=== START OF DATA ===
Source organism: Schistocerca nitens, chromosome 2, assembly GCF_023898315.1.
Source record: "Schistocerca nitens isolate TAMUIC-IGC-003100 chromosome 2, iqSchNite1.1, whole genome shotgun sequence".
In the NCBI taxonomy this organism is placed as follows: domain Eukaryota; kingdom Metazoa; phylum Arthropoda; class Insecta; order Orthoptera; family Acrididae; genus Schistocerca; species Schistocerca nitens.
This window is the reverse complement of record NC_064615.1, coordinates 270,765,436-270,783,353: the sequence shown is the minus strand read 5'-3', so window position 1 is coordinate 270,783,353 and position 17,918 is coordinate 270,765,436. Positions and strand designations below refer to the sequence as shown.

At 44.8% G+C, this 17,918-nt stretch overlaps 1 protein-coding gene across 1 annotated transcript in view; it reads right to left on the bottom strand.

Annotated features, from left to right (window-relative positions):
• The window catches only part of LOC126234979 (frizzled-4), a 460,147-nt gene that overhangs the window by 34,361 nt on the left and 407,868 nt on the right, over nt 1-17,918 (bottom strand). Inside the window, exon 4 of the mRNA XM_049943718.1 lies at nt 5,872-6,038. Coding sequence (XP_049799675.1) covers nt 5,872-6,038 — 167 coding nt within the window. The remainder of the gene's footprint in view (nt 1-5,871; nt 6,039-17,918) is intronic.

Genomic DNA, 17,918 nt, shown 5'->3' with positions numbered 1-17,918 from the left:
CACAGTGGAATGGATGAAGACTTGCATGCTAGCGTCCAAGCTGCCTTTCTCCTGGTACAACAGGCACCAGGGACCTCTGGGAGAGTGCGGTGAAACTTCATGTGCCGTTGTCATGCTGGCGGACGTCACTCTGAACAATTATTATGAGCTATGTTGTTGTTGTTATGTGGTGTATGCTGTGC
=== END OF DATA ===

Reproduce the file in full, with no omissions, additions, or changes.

Source organism: Schistocerca nitens, chromosome 2, assembly GCF_023898315.1.
Source record: "Schistocerca nitens isolate TAMUIC-IGC-003100 chromosome 2, iqSchNite1.1, whole genome shotgun sequence".
In the NCBI taxonomy this organism is placed as follows: domain Eukaryota; kingdom Metazoa; phylum Arthropoda; class Insecta; order Orthoptera; family Acrididae; genus Schistocerca; species Schistocerca nitens.
This window is the reverse complement of record NC_064615.1, coordinates 270,765,436-270,783,353: the sequence shown is the minus strand read 5'-3', so window position 1 is coordinate 270,783,353 and position 17,918 is coordinate 270,765,436. Positions and strand designations below refer to the sequence as shown.

At 44.8% G+C, this 17,918-nt stretch overlaps 1 protein-coding gene across 1 annotated transcript in view; it reads right to left on the bottom strand.

Annotated features, from left to right (window-relative positions):
• The window catches only part of LOC126234979 (frizzled-4), a 460,147-nt gene that overhangs the window by 34,361 nt on the left and 407,868 nt on the right, over nt 1-17,918 (bottom strand). Inside the window, exon 4 of the mRNA XM_049943718.1 lies at nt 5,872-6,038. Coding sequence (XP_049799675.1) covers nt 5,872-6,038 — 167 coding nt within the window. The remainder of the gene's footprint in view (nt 1-5,871; nt 6,039-17,918) is intronic.

Genomic DNA, 17,918 nt, shown 5'->3' with positions numbered 1-17,918 from the left:
CACAGTGGAATGGATGAAGACTTGCATGCTAGCGTCCAAGCTGCCTTTCTCCTGGTACAACAGGCACCAGGGACCTCTGGGAGAGTGCGGTGAAACTTCATGTGCCGTTGTCATGCTGGCGGACGTCACTCTGAACAATTATTATGAGCTATGTTGTTGTTGTTATGTGGTGTATGCTGTGC